Saint Mary’s University was pleased to welcome Mr. Andy Fillmore, Member of Parliament for Halifax, and representatives from Dalhousie University to the Saint Mary’s campus today to announce new Canada Research Chairs being named to both universities.
The Canada Research Chairs Program supports and attracts the world’s best researchers, in the fields of engineering, and the natural sciences, health sciences, humanities, and social sciences.
“Being named a Canada Research Chair is one of the highest honors that Canadian researchers can achieve,” said Saint Mary’s University President, Dr. Robert Summerby-Murray . “These researchers are at the forefront of their respective fields, and their work embodies the type of innovation that will help strengthen our economy and our society.”
From ensuring nanotechnology is sustainable to improving our understanding of the human microbiome, exploring the impact of nitrogen on different ecosystems, investigating the transformation of organic matter into oil and gas and studying the cultural history of Europe’s “small nations”, these Canada Research Chairs (CRC) are truly making an impact on our world.
Dr. Christa Brosseau – Associate Professor, Department of Chemistry:
Dr. Brosseau is the Canada Research Chair in Sustainable Chemistry and Materials. Dr. Brosseau’s research focuses on sustainable nanotechnology. While nanotechnology has made great strides over the last several decades, the idea of sustainable nanotechnology hasn’t been a focal point. Dr. Brosseau aims to make sure that the future of nanotechnology, whether for human health, renewable energy or other purposes, is a sustainable future.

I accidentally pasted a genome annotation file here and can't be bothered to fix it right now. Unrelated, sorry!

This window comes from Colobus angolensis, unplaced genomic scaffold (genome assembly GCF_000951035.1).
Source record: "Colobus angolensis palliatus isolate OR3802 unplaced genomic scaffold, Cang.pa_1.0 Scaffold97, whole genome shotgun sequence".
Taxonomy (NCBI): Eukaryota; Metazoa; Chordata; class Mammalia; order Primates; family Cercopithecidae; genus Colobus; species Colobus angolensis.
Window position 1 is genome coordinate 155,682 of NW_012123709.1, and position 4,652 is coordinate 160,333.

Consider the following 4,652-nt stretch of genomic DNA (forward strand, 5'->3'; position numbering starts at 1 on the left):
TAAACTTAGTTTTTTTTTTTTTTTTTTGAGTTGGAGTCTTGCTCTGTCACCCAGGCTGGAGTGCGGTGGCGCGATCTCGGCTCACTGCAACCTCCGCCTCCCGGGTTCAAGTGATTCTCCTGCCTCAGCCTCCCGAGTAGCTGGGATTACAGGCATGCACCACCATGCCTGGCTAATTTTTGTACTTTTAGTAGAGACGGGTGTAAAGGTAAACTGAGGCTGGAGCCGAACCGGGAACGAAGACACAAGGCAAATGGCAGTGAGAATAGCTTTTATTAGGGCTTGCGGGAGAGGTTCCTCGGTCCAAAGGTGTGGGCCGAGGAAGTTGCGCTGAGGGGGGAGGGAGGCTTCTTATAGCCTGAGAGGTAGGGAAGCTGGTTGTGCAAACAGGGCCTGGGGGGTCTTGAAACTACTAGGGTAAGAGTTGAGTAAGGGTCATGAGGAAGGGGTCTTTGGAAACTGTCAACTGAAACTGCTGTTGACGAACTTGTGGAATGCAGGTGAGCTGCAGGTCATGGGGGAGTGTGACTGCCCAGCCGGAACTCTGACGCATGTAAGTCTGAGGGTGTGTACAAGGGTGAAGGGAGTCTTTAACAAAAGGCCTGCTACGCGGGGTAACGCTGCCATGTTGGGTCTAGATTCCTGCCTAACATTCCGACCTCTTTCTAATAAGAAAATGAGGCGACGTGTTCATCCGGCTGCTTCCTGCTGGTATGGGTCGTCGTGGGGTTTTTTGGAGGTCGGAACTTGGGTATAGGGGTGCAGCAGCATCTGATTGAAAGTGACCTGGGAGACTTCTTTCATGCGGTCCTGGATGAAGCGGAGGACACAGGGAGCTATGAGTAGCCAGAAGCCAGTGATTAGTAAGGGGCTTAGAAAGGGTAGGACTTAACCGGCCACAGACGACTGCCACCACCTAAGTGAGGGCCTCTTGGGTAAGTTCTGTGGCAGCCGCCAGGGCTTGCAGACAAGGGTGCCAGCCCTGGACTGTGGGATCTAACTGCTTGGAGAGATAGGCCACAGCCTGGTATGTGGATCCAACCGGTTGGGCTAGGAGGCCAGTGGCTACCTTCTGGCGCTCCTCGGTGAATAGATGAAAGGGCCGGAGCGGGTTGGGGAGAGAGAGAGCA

Dr. Todd Ventura – Associate Professor, Department of Geology:
Dr. Ventura is the Canada Research Chair in Petroleum Systems, Geochemistry and Reservoir Characterization. His research investigates how organic matter deposited at the Earth’s surface becomes transformed into oil and gas once it is buried deep underground. This research will help improve our understanding of what the molecular composition of oil actually is and how that composition changes over time. This has the potential to improve the efficiency of finding oil reserves while minimizing impacts to the environment from its extraction.